African Literature as Political Philosophy (Africa in the by M.S.C. Okolo

By M.S.C. Okolo

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Alan Ryan (1998: 372) asserts that Aristotle’s permanent legacy is ‘the defence of politics against critics who wanted to smooth over social conflict and to tidy up the world by handing over absolute power to some superior person or persons’. For the political community to realize its highest good it is important that legitimate interests, however diverse, be encouraged. It is the duty of those who govern to harmonize these differences to achieve a common good. ‘A state exists for the sake of a good life, and not for the sake of life only’ (quoted in Ayer 1946: 159).

The role of women is shown in their protest march from Thies to Dakar in support of the workers’ strike. The management of the railway company is forced not only to negotiate Two on equal terms with the workers, but also to agree to meet their demands. The eventual success of the workers underscores the role of the people in transforming their condition. Ousmane, in his prefatory note to the novel, observes: ‘The men and women who, from the tenth of October, 1947, to the nineteenth of March, 1948, took part in this struggle for a better way of life owe nothing to anyone: neither to any “civilizing mission” nor to any parliament or parliamentarian.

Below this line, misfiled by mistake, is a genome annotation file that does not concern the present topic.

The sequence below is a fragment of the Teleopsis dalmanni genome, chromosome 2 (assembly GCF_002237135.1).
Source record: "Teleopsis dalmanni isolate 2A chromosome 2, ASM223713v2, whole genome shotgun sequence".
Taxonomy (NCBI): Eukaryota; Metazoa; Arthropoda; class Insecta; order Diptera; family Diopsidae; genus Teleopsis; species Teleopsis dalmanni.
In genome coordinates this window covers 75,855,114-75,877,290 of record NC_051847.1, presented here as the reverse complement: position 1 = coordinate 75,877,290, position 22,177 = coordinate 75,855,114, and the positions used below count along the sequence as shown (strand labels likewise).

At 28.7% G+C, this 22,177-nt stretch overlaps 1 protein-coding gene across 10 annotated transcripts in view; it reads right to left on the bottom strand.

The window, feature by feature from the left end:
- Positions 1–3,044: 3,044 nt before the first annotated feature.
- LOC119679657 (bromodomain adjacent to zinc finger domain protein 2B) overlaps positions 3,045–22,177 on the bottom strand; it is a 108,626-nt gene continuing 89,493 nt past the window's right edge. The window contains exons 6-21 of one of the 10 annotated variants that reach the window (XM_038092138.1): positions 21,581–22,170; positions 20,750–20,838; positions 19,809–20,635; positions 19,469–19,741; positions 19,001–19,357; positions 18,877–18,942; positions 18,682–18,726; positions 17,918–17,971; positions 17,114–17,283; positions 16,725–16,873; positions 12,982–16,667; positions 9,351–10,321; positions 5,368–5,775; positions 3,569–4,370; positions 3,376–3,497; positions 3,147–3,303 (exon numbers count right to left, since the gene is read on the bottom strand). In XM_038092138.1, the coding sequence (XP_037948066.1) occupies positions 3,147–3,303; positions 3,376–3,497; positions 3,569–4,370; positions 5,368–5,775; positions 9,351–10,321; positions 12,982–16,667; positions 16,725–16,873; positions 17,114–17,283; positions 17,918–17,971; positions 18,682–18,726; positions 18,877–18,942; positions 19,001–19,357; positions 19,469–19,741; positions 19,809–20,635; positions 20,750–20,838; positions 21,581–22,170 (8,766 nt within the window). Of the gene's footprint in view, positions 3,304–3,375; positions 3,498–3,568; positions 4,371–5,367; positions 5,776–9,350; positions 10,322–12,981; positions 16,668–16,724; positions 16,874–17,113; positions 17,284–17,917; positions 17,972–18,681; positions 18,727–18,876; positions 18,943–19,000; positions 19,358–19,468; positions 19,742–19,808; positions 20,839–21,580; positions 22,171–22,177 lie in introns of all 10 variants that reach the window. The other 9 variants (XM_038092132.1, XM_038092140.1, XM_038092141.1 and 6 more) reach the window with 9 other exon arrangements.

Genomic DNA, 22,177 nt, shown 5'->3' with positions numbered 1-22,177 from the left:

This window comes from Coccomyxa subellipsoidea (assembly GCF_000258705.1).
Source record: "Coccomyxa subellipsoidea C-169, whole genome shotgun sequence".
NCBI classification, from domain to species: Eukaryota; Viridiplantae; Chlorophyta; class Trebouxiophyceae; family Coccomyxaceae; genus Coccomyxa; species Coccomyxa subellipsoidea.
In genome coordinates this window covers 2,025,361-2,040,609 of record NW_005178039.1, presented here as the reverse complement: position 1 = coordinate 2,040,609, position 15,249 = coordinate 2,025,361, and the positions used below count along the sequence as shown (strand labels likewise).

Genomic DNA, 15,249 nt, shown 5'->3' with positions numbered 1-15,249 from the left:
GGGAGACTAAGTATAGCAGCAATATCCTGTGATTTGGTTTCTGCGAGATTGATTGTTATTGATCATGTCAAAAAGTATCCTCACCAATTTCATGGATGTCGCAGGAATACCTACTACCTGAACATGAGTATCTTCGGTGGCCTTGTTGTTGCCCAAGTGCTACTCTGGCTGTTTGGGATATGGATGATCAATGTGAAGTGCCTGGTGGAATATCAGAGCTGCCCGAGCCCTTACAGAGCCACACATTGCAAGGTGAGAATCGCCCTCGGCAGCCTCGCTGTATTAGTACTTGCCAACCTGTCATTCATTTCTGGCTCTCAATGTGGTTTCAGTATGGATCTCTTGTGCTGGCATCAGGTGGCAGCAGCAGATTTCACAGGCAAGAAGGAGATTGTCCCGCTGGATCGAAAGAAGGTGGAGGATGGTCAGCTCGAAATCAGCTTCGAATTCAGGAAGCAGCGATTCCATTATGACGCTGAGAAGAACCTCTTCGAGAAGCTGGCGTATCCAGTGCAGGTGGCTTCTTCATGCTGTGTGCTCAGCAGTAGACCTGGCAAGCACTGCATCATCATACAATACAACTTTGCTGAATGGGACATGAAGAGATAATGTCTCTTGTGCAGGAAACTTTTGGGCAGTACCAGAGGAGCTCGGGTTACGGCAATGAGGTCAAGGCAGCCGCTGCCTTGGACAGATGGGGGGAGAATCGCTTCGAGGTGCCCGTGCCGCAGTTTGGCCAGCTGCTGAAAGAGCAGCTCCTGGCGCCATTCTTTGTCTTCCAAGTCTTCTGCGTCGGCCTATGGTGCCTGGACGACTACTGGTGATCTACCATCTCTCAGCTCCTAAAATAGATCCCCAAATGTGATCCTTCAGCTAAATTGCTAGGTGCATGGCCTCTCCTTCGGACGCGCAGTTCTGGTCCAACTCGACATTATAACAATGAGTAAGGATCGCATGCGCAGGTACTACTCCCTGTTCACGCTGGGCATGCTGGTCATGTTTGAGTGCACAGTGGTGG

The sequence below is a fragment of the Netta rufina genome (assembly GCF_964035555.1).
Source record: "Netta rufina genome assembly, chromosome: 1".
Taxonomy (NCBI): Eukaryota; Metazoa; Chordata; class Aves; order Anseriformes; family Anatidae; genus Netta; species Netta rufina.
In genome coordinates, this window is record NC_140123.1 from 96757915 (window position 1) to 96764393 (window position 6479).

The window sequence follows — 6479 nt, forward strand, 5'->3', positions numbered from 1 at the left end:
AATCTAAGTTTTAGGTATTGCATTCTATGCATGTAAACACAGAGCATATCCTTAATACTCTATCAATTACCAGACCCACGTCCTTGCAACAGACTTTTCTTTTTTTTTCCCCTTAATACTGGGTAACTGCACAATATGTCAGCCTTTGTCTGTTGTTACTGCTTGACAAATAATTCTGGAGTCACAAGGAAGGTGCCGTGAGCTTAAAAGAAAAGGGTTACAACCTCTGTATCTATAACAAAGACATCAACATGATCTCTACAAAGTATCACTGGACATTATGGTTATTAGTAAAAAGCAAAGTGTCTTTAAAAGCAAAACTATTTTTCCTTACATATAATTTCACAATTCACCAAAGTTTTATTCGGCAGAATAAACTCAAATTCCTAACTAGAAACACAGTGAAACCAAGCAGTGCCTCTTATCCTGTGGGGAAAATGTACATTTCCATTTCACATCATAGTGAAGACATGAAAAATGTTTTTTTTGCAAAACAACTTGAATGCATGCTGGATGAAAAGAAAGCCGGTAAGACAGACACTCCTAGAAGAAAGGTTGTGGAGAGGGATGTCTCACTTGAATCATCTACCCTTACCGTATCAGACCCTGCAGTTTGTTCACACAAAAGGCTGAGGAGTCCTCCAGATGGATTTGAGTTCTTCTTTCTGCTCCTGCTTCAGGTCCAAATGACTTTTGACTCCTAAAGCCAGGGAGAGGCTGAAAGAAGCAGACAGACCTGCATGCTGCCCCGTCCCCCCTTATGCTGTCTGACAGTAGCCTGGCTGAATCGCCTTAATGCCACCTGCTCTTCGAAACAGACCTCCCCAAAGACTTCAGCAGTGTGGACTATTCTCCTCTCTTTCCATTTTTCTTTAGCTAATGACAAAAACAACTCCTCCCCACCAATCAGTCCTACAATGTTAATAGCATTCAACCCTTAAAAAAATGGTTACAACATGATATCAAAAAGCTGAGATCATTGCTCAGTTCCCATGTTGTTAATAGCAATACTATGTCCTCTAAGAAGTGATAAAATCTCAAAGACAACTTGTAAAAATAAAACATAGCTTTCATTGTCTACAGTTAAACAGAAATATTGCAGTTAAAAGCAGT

He is currently Professor of English and Comparative Literature and the director of the International Center for Writing and Translation at the University of California. A member of the Gikuyu ethnic group, Ngugi was born in Limuru on the edge of the Rift Valley, near Kamiriithu, in 1938. After attending a mission-run school at Kamaandura in Limuru, Karinga School in Maanguu, he became the only student from the whole of Limuru to get into the prestigious Alliance High School in 1955. When Ngugi went up to Makerere University College in Kampala (Uganda) in 1959, the syllabus and critical approach adopted by the English department were based on acknowledged Western classics and did not reflect emergent African literatures and local cultures, but at Leeds University (where he went to pursue graduate studies in 1964), his critical interaction with eminent socialist scholars and his reading of Frantz Fanon’s The Wretched of the Earth and Robert Tressell’s The Ragged Trousered Philanthropists reoriented him and turned him into a socialist.

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